Geoff Sears: We own about 3 million sq. ft. between the Bay Bridge and Richmond-San Rafael Bridge. We have a whole menu of different project types there including a Class-A building that we'll complete in April. We certainly see the East Bay kind of operating as a mirror to San Francisco in that if you take Oakland to Richmond, it's got the full range of product type. Oakland has more sort of plain vanilla high-rises, 10-years-old but certainly serviceable. Emeryville and Berkeley, where we own a lot of product, are probably a mix of products: a lot more rehab and lower-scale that might be more commensurate with South of Market, and then Richmond is more on the industrial and office mixed inside. We see a lot of tenants looking over here, over where we are from San Francisco, because you can offer rents that are 30% or 40% less expensive and still try to meet those things that, you know, if you like a funky, eclectic environment, Emeryville-Berkeley might serve you. If you want sort of a typical high-rise environment, you can go to Oakland. Transit is still there. There are still services. I think it really gets back to the quality of life, because at some point someone says whether it's a $15 premium or a $20 premium, 'What amenities, what quality of life am I buying for that extra premium?' One of the problems that The East Bay has had is it hasn't had a big inventory. I mean, Berkeley and Emeryville have had just about zero availability, so it hasn't offered people the opportunity to come and look over there. That's not the case anymore. We're building things; other people have property over there. And now that there are places to look, I think we're getting a lot of interest and that will just happen slowly.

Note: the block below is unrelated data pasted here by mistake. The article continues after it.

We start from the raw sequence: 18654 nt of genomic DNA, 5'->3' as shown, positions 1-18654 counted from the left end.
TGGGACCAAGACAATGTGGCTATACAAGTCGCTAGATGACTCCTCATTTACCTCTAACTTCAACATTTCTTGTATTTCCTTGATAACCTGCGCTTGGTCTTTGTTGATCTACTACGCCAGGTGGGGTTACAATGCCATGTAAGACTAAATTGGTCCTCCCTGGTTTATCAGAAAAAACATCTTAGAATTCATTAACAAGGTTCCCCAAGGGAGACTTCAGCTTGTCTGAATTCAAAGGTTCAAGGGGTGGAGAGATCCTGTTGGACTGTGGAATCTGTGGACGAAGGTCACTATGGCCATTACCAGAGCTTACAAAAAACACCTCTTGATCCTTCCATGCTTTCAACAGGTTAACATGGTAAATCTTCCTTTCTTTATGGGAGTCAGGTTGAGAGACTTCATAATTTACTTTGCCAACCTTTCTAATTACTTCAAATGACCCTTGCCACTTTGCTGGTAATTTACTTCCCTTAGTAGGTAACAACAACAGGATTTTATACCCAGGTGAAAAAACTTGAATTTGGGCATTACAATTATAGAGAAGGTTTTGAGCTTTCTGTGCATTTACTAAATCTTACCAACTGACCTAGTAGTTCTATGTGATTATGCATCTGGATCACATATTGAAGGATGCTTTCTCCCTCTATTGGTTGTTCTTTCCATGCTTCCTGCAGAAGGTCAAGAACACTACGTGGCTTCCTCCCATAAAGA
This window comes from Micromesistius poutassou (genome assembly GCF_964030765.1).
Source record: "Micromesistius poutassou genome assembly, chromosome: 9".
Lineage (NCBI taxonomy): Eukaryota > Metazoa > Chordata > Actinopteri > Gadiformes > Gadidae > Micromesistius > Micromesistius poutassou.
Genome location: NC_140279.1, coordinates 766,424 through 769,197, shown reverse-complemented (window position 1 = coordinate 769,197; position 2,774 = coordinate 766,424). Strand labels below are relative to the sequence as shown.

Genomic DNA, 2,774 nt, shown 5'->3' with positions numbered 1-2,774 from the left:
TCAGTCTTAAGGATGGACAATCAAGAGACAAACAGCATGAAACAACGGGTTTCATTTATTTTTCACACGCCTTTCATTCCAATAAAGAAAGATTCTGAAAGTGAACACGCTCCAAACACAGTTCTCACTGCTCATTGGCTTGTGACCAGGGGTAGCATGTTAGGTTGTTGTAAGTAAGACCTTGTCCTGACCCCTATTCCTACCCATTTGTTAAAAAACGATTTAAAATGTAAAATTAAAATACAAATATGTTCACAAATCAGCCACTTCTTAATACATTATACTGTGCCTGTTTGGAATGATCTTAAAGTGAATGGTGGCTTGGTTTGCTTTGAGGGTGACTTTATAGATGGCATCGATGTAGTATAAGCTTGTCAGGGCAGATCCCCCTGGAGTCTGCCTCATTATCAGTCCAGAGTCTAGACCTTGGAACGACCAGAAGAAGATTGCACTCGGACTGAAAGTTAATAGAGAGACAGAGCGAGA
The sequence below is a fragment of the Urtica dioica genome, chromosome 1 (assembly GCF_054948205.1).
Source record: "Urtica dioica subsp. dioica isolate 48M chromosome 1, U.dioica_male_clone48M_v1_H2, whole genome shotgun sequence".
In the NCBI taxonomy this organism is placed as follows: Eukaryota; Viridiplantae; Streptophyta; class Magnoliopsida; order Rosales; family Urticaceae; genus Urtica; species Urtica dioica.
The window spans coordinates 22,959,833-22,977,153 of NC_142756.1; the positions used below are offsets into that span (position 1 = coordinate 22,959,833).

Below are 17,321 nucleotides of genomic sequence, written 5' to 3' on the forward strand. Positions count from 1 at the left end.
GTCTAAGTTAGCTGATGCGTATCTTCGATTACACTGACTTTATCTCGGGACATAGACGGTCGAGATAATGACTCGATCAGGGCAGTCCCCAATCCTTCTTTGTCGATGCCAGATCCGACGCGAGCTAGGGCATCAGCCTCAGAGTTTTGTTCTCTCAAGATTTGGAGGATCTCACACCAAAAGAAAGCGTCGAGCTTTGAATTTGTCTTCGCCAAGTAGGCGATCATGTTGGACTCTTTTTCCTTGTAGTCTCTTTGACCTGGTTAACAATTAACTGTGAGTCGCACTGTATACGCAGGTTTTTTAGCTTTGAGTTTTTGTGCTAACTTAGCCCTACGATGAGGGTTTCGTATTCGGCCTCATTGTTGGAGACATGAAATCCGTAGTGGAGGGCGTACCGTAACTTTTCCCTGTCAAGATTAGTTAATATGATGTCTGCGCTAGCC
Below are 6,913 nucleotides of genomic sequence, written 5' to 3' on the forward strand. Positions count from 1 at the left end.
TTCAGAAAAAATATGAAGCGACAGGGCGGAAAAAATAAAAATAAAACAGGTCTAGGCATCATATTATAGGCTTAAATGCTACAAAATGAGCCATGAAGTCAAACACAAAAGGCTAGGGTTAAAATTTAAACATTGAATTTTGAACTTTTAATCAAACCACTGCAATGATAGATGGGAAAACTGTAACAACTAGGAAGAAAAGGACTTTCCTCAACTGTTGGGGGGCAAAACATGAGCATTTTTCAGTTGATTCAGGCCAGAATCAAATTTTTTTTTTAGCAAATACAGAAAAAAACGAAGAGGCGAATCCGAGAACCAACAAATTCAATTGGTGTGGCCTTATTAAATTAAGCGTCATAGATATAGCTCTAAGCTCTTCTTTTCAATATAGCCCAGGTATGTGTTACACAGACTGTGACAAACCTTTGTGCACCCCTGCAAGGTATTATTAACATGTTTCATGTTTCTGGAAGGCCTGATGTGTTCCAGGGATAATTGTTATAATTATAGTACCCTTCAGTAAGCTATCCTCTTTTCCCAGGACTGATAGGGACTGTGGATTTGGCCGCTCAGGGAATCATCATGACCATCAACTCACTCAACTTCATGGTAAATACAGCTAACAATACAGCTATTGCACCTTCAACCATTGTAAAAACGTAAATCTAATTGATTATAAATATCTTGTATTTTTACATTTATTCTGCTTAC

NREI: There was a story on Page One in the Oct. 27 New York Times about Silicon Valley losing some of its momentum because of the Asian crisis, with the manufacturers of hardware and chips not having as big a market over there. Has that affected the local real estate market?
John Diserens: That Silicon Valley is a problem that's waiting to happen; it's not going to wait too long. I think that's tenant-driven in the Valley. They're taking a large amount of space on the assumption that their expansion will continue, and that is a sublease market that's just starting to emerge that will have impact on a number of landlords and tenants.
John Herr: You know, I agree that the economy is having an effect on the Silicon Valley, but one of the things that balances the effects of Asia is the diversification of the Valley today. It's not just a PC-, hardware-based economy. While semi-conductors and semi-conductor-related industries are very soft - and that's what's really contributed to that big increase in sublease space - there's a balance in that Internet, Internet-related and communications-software companies continue to be strong. And so, there's anecdotal evidence as well as statistical evidence of a balance in strength. But the end result is flat, and it's affecting leasing and investments differently.
Paul Lee: I second that. I think the multimedia portion of the high-technology industry is undergoing a tremendous, explosive growth, and it's a continuous trend. It's not only affecting the South Bay, Peninsula and East Bay, but it's happening right in the heart of San Francisco. The traditional boundary between North of Market and South of Market is blurred, very blurred, in large part due to the current market's tightening position and the definition of a tenant, 'a credit tenant.' When you look at 101 Second, you look at 199 Fremont, you look at the two major lead tenants - a financial services tenant, that as an industry is about one-third of our city's industry component. These folks are there because they're looking for cutting-edge technology, buildings that offer state-of-the-art safety systems that many of the Class-A trophy buildings here in downtown, quite frankly, don't have.